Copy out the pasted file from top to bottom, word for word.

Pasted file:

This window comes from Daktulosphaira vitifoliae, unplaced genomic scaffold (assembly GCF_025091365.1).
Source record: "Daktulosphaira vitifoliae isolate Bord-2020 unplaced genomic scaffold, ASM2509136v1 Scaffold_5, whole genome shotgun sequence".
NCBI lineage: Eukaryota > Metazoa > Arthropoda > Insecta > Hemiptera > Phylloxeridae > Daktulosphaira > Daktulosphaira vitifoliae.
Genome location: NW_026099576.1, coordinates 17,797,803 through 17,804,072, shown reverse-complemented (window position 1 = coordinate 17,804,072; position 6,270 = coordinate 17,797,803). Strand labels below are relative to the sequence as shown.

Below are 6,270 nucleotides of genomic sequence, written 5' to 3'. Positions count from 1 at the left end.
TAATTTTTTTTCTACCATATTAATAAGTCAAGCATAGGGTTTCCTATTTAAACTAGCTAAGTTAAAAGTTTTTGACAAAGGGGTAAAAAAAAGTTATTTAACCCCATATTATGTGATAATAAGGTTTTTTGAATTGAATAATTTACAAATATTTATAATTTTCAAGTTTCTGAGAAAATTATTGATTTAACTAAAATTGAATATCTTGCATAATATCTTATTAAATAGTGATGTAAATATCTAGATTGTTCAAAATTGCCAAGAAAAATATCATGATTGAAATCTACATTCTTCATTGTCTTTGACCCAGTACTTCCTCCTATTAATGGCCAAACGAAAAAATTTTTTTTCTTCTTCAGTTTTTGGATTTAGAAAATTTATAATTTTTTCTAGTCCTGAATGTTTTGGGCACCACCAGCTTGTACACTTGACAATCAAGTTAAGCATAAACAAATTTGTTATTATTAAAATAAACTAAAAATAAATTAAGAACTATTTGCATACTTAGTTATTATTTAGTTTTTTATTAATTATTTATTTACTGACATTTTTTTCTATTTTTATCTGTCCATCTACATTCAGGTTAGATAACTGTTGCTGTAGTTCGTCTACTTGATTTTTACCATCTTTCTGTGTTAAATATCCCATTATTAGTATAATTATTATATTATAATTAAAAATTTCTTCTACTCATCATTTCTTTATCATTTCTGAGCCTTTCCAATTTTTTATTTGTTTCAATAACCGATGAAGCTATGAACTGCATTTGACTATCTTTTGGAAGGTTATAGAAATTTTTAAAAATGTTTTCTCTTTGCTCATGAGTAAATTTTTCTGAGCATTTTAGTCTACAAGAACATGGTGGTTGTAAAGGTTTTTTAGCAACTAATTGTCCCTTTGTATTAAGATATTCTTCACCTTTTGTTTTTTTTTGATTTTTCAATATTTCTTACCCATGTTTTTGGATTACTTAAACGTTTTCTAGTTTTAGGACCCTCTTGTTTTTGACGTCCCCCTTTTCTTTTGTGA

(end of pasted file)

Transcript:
This window comes from Daktulosphaira vitifoliae, unplaced genomic scaffold (assembly GCF_025091365.1).
Source record: "Daktulosphaira vitifoliae isolate Bord-2020 unplaced genomic scaffold, ASM2509136v1 Scaffold_5, whole genome shotgun sequence".
NCBI lineage: Eukaryota > Metazoa > Arthropoda > Insecta > Hemiptera > Phylloxeridae > Daktulosphaira > Daktulosphaira vitifoliae.
Genome location: NW_026099576.1, coordinates 17,797,803 through 17,804,072, shown reverse-complemented (window position 1 = coordinate 17,804,072; position 6,270 = coordinate 17,797,803). Strand labels below are relative to the sequence as shown.

Below are 6,270 nucleotides of genomic sequence, written 5' to 3'. Positions count from 1 at the left end.
TAATTTTTTTTCTACCATATTAATAAGTCAAGCATAGGGTTTCCTATTTAAACTAGCTAAGTTAAAAGTTTTTGACAAAGGGGTAAAAAAAAGTTATTTAACCCCATATTATGTGATAATAAGGTTTTTTGAATTGAATAATTTACAAATATTTATAATTTTCAAGTTTCTGAGAAAATTATTGATTTAACTAAAATTGAATATCTTGCATAATATCTTATTAAATAGTGATGTAAATATCTAGATTGTTCAAAATTGCCAAGAAAAATATCATGATTGAAATCTACATTCTTCATTGTCTTTGACCCAGTACTTCCTCCTATTAATGGCCAAACGAAAAAATTTTTTTTCTTCTTCAGTTTTTGGATTTAGAAAATTTATAATTTTTTCTAGTCCTGAATGTTTTGGGCACCACCAGCTTGTACACTTGACAATCAAGTTAAGCATAAACAAATTTGTTATTATTAAAATAAACTAAAAATAAATTAAGAACTATTTGCATACTTAGTTATTATTTAGTTTTTTATTAATTATTTATTTACTGACATTTTTTTCTATTTTTATCTGTCCATCTACATTCAGGTTAGATAACTGTTGCTGTAGTTCGTCTACTTGATTTTTACCATCTTTCTGTGTTAAATATCCCATTATTAGTATAATTATTATATTATAATTAAAAATTTCTTCTACTCATCATTTCTTTATCATTTCTGAGCCTTTCCAATTTTTTATTTGTTTCAATAACCGATGAAGCTATGAACTGCATTTGACTATCTTTTGGAAGGTTATAGAAATTTTTAAAAATGTTTTCTCTTTGCTCATGAGTAAATTTTTCTGAGCATTTTAGTCTACAAGAACATGGTGGTTGTAAAGGTTTTTTAGCAACTAATTGTCCCTTTGTATTAAGATATTCTTCACCTTTTGTTTTTTTTTGATTTTTCAATATTTCTTACCCATGTTTTTGGATTACTTAAACGTTTTCTAGTTTTAGGACCCTCTTGTTTTTGACGTCCCCCTTTTCTTTTGTGA